What they should tell you about regret

Written by Faith Oneya
You think you have laid the demons to rest. You have taken a month off, sitting idly in the house taking wine or vodka. You smile that morning as you go to work after your month off. Your tears meet your smile halfway. You take the matatu.Your hundred shilling note is in your hands. The makanga tries not to meet your eyes. He is half drunk already and has enough problems with both his sugar mummy and baby mama to care about one more hormonal woman. A dollop of a tear falls onto Kenyatta’s unflinching face. The makanga watches as the tear spreads, shrugs and gives you your change. You are now in the office. Regret will follow you to work. It will sit in your computer and stare blankly at you. Your colleague will then ask you: “Is that regret I see on your computer screen?” and you will say: “No, it is just work”. Regret will follow you to lunch and eat half your lunch. You will read a book late into the night just so you will sleep tired and not dream of regret. You will fall asleep over a glass of wine or vodka. Regret will fold itself into your duvet. They should tell you that regret will punch you in the stomach at about 6am, and your tears will be thick, hot and flowing. You will let them flow. Regret will follow you to the bathroom and blend in with the soap and toothpaste. You will lather regret into your washcloth. Regret will caress your skin-gently at first, then roughly, tearing through into your heart, pulling at its tendons. Your heart will break. Regret will blend itself with the eggs in the morning: how do you like your eggs? Regret will fix itself into your perfume, blend into your deodorant and spread its scent all over your body. Your hair too, will smell of regret. They should tell you the truth about regret.


When the Dark chocolate man calls….

By Gloria Mwaniga

Against your better judgment, you push the trolley towards the milk section and there, before your very eyes, is the enemy number one you have been trying really hard to keep off. He sits there attractively, hands folded (well not exactly); frozen, cold and alone. The only brown in the section of pink and white. Begging for you to run to his rescue.

The alarm in your head goes off, you know you have to walk away, but your parents’ lessons in loyalty are fresh in your mind.

You pick the brown tub of dark chocolate and resins  ice cream, move swiftly to the counter and pay for it .You promise yourself that you  will take just a couple of scoops and keep the rest for your skinny daughter. She likes it so much.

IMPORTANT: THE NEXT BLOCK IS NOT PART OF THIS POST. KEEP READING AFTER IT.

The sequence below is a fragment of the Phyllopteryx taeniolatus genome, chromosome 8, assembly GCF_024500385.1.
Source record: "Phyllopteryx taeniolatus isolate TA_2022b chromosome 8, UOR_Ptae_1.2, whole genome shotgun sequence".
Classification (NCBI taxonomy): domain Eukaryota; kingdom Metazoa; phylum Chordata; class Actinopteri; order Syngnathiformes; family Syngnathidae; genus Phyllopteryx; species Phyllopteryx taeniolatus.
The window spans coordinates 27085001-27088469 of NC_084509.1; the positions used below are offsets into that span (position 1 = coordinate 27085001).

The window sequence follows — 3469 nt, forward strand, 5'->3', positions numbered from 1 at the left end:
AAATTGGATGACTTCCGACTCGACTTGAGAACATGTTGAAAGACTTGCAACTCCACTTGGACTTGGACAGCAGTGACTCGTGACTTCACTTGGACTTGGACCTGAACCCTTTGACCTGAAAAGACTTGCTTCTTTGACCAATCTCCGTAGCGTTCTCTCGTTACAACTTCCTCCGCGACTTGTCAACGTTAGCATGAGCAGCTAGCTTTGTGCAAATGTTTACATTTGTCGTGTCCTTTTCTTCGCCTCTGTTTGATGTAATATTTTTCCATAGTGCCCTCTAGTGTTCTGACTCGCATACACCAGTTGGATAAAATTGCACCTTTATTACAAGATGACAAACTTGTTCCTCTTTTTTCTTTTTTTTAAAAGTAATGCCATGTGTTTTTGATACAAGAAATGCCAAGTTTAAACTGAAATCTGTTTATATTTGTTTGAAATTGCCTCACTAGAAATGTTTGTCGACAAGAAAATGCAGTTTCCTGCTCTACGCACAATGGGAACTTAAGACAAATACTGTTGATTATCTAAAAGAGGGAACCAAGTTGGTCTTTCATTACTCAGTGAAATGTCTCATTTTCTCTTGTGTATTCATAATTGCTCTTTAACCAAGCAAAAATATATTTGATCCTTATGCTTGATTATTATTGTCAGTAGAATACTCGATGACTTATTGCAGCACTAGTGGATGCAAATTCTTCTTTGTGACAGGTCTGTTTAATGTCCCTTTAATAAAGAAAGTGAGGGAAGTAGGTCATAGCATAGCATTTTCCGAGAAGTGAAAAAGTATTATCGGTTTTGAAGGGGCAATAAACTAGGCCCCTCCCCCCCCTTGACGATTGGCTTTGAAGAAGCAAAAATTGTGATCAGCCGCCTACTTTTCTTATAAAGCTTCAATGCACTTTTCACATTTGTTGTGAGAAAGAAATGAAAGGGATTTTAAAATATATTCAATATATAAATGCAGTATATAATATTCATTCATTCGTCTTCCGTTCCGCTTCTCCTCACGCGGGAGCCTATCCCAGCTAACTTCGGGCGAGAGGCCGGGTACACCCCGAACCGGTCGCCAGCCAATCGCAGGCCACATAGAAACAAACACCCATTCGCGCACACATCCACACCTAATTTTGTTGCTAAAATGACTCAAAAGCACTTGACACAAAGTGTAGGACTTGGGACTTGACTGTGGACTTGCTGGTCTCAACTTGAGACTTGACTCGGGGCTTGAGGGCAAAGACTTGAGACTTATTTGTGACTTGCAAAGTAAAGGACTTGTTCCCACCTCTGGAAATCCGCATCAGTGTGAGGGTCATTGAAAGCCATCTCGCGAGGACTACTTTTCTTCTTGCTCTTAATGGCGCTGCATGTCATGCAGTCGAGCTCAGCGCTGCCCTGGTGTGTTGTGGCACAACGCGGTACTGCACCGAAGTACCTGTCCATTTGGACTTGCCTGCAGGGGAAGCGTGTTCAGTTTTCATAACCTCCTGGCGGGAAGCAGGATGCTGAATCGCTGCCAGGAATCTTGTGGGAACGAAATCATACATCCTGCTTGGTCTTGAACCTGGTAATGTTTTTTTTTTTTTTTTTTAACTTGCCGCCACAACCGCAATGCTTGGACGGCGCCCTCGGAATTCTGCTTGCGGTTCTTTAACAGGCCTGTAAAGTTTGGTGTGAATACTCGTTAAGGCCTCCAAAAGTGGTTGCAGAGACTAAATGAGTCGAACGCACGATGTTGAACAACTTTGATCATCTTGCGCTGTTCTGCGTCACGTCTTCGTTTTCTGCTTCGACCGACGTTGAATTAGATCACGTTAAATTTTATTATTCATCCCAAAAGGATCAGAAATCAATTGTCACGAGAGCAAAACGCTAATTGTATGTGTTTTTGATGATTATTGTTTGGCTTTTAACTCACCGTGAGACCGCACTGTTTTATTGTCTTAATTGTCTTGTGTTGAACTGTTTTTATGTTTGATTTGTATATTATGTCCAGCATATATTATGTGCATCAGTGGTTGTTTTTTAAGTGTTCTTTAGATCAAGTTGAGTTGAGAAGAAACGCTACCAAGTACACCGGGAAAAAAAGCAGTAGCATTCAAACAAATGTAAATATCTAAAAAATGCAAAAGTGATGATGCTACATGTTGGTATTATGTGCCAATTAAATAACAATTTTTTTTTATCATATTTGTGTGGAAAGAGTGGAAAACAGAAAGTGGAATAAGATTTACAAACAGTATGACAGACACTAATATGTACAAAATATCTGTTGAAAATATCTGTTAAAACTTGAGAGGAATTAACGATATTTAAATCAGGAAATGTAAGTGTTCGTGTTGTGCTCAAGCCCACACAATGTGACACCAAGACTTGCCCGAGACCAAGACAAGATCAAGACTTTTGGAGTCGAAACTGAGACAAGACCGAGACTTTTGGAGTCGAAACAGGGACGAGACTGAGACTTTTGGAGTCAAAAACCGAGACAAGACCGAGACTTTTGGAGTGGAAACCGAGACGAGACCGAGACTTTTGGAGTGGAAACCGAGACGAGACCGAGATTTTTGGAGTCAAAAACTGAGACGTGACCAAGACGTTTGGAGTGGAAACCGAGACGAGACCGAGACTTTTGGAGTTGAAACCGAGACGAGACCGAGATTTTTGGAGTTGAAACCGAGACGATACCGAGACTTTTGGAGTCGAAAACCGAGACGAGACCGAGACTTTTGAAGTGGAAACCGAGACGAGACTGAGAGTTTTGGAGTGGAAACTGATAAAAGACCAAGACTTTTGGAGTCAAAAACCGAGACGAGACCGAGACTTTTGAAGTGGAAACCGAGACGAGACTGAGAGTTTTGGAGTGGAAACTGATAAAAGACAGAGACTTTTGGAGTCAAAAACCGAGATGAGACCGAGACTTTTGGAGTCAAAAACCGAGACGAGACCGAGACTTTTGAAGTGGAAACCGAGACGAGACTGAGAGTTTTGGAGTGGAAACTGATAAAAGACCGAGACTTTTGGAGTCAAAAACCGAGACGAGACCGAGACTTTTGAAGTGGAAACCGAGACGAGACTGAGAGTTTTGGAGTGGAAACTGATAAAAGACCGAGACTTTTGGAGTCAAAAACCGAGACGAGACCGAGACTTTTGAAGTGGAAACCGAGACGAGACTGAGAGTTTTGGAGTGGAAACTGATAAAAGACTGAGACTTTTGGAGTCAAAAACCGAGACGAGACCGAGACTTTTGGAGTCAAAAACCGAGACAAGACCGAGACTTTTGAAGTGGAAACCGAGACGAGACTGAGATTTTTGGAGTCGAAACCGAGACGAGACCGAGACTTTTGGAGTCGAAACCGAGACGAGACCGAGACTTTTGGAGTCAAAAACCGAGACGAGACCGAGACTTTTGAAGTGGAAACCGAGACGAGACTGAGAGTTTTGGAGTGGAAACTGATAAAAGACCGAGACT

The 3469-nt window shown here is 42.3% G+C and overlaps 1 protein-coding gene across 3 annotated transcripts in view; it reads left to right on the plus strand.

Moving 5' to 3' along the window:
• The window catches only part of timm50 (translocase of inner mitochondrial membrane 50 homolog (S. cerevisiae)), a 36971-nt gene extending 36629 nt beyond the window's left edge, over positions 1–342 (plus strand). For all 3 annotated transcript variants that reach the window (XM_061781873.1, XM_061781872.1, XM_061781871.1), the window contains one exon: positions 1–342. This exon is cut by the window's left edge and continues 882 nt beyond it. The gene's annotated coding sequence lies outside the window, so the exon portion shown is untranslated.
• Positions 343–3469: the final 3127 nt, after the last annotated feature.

You reach home and pull the large shopping paper bag into the house, shut the door and collapse onto the seat.

You drown the last drop off the coca cola bottle you had left half empty on the table and close your eyes as you drown the soft drink.

You remove the shoes that are too uncomfortable, throw the seat cushions to the smaller sofa and lie down.

Your mind goes back to the shopping routine; it had been fun back then, before the kids came. You could spend all the money you wanted to.

Now, it’s a routine you don’t enjoy so much. With the tough economic times and a couple of kids, you have to save every penny. That alone, gets the fun out of shopping.

Your mind glides to the tub of chocolate ice-cream in your shopping bag. You are quick to forget that you are on a mission to eat healthy and keep fit. Only last month, you gave up the midmorning and evening tea, this means less sugar. You have been doing really well fighting cravings and indulgences, whatever made you buy the ice-cream?

You open the tub, and begin devouring the ice cream, beginning with the chocolate and saving the raisins for last. You let the sweetness linger in your mouth as the melting cold syrup makes up for all those months you’ve kept off sweet things.

Suddenly, you hear loud laughter and they are staring at you.

What a fool you are? Their unfriendly eyes say.

Goodness all that ice-cream?  Shame on you.

What a nerve you’ve got, eating all that?  Now you will have to live with the consequences of that. Whatever happened to the self discipline you once had?

You couldn’t possibly ever face my husband again, no not ever. You are the worst human being ever. And you call yourself a wife.  Maybe you should go sleep and never wake up. Because when you wake up you will have added a hundred Kilograms and your husband will never look at you again. He is very likely to divorce you. If anything, your clothes will be too small for your new giant self. What about your children, did you think of them when you were carelessly eating your happiness away? Will you ever be able to go to their school again? They love their mother not Bambino the baby elephant.

The best thing to do would be to run away and never come back. Just allow your dear husband to get a nice sweet woman who wouldn’t indulge in careless behavior like overeating ice-cream. One who feeds on lettuce and salads and nothing more. Just go kiss the photos of your dear babies’ goodbye (I know you will probably leave thick marks of lipstick on them) grab your purse and get walking.

Walk straight to Kenya Cinema, take the lift to fourth floor, there is a nice ice cream joint there. Order all the ice cream you want and eat it. When your money has run out, begin paying via e- banking and m-pesa from your phone. Just keep eating.

You will grow so big and unable to move. Then the Kenya Wildlife Service rangers will come and put a large fencing around you. Children will be picking at you and throwing candy at you. You will be a free zoo.

‘’Ooh no, no it can’t possibly be that bad,’’ you speak out loud eating the remaining ice-cream to clear it. Things can’t so that bad, you loosen up some and vow never to beat yourself up that hard again.